Social media is crushing kids' mental health. Get smartphones out of Iowa schools. (2024)

  • Limiting phone access is hard to do piecemeal
  • We know enough to take some actions now and keep up work on best practices

Tech companies have engineered a stranglehold on the attentions of American children.

Seeing the myriad harms that smartphones and social media have wrought, people in authority from the local to the national levels are taking aggressive steps to intervene. Their peers, from the smallest rural school to the halls of Congress, should take note, because winning this fight will require collective resistance.

Des Moines Hoover High School is among the most recent schools to decide to do away with phones in the classroom completely, as a plank of the school’s Mental Health Movement.

Phones in school have a few tangible upsides, but the damage dwarfs any benefit:

Social media enables public bullying. Phones relentlessly distract from lessons. Cruel online interactions devastate confidence and well-being. In tangible terms, researchers say that eighth- and 10th-graders spend on average over three hours a day on social media. One study demonstrated significant increases in depression and anxiety after Facebook became available to college students. A catalog of inflicted pain could go on for pages.

When students return to Hoover in northwest Des Moines next month, phones and headphones will be barred from classrooms. Administrators say they expect that adjusting from an always-connected status quo will be challenging for some students during the first few weeks. But they said they’re confident the results will be worth it.

Limiting phone access is hard to do piecemeal

Hoover and other schools do not act in a vacuum. Some of the draw of constant social-media and text-message contact is fear of missing out on what’s happening in those spaces – just ask any parent who has fought a lonely fight when trying to draw any line with a children’s internet devices. It’s harder to follow through on the “Wait Until 8th” pledge (to not give a child a smartphone at least before eighth grade) if your family is, as your children will insist, the only holdout.

When it comes to this collective-action problem, a rule at the school level should put Hoover students on more of a level playing field during the seven hours of the school day. But both to foster the health and success their own students and to help change societal norms, the rest of Des Moines Public Schools, and schools throughout central Iowa and the whole state, ought to follow suit as soon as it’s practicable.

Compared with some challenges in education, the logistics here seem relatively straightforward. Many vendors sell banks of secure phone lockers that work out to one-time investments of less than $20 per student. Although it’s fair to be wary of appeals to “back in my day,” families did in fact manage to reach their children at school during emergencies for many decades before ubiquitous phones.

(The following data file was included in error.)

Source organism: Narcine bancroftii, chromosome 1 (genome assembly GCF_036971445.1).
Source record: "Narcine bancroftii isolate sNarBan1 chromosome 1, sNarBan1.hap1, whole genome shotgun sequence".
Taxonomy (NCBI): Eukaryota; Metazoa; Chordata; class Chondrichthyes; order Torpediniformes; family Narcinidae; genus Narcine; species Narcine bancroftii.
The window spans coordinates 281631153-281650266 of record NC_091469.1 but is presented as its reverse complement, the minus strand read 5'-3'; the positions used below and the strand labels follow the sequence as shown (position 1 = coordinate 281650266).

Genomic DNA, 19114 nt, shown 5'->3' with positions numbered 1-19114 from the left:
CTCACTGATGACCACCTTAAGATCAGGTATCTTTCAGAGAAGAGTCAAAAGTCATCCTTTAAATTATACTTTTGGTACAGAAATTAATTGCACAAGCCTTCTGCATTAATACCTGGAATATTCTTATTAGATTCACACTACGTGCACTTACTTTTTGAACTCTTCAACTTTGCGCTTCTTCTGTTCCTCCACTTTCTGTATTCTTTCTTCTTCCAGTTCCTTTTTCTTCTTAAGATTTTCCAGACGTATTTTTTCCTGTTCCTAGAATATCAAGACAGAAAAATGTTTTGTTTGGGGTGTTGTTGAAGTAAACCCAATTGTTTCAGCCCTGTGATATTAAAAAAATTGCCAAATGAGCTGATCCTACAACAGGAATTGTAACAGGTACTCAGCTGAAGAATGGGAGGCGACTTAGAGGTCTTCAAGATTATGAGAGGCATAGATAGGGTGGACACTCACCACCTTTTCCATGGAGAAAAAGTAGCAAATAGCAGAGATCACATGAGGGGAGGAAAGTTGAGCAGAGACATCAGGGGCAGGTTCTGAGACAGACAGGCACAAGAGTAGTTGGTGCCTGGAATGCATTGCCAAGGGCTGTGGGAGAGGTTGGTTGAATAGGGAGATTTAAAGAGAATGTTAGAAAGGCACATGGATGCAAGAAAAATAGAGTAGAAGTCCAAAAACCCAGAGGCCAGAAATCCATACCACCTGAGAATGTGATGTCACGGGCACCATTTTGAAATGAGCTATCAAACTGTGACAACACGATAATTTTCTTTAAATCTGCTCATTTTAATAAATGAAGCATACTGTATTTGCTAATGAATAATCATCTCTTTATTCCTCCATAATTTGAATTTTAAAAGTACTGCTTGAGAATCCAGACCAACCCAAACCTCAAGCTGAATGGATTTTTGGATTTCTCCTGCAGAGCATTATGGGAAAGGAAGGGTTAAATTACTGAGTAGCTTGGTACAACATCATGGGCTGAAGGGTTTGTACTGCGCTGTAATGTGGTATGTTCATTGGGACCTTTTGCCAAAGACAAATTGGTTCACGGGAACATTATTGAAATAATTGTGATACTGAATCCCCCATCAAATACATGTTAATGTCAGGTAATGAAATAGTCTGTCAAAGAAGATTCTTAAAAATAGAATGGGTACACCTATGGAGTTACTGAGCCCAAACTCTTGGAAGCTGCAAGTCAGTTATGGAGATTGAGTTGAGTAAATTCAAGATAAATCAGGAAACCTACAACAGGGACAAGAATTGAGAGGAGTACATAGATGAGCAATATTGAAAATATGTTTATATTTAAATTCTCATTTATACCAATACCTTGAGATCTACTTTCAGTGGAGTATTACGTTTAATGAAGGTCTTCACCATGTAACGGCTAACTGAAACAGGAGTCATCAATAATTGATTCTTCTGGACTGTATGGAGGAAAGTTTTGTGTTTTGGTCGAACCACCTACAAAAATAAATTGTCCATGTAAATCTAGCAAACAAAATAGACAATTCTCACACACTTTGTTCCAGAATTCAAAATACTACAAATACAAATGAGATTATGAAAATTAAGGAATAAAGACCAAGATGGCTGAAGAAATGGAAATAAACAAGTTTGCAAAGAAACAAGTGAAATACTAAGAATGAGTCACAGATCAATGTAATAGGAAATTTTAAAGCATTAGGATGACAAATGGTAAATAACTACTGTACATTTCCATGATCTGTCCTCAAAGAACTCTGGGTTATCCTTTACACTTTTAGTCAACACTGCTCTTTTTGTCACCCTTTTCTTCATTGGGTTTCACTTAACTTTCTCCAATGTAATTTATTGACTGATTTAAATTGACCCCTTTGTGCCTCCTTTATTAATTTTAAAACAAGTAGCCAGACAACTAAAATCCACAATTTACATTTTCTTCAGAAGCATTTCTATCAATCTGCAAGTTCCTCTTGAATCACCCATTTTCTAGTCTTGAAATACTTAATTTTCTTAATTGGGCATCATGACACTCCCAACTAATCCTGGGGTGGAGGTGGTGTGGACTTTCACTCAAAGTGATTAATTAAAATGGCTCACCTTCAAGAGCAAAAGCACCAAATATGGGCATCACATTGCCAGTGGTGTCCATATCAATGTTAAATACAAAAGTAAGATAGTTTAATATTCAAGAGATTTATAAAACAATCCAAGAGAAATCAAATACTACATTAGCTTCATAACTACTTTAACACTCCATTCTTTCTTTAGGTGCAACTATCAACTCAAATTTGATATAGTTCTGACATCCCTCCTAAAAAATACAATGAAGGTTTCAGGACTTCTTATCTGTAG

We know enough to take some actions now and keep up work on best practices

Always-online culture has taken over so quickly that social research hasn’t completely kept up with documenting all the cause and effect of social media and mental health harms. But we know enough to act.

That’s essentially the message Vivek Murthy, the U.S. surgeon general, has been championing for the past couple of years, most recently advocating congressional action to implement warning labels explaining potential consequences of social media use. Murthy’s staff has itself compiled an impressive body of research and tips for parents, educators, policymakers and more.

"This is a place where government needs to step in, because we've run the experiment of letting the platforms do it by themselves," Murthy told Register reporters earlier this year. "That 20-year experiment has failed. And it's demonstrated to us that it's come at the cost of the mental health and well-being of our children."

Iowa legislators have proposed several more aggressive regulatory ideas that fizzled, in some cases as technology companies warned of unintended consequences for the experiences of adult users. The U.S. Supreme Court will hear arguments this fall about Texas age-verification laws and the First Amendment in a case specifically relating to p*rnography websites. The work of finding the correct balance of competing interests should continue.

The engineers and developers at social media companies are very good at their jobs, which is to drive hours upon hours of engagement by making their products seem indispensable. Parents and principals and teachers and lawmakers need to be very good at their jobs to prevent that influence from drowning our children. Hoover is helping to show a commendable piece of the path forward.

Lucas Grundmeier, on behalf of the Register’s editorial board

FURTHER READING: 6 ways schools are managing students' cellphone use

FURTHER READING: States want to ban phones in schools. It may be a challenge.

This editorial is the opinion of the Des Moines Register's editorial board: Carol Hunter, executive editor; Lucas Grundmeier, opinion editor; and Richard Doak and Rox Laird, editorial board members.

Want more opinions?Read other perspectives withour free newsletter,or visit us atDesMoinesRegister.com/opinion. Respond to any opinion by submitting a Letter to the Editor atDesMoinesRegister.com/letters.

Social media is crushing kids' mental health. Get smartphones out of Iowa schools. (2024)
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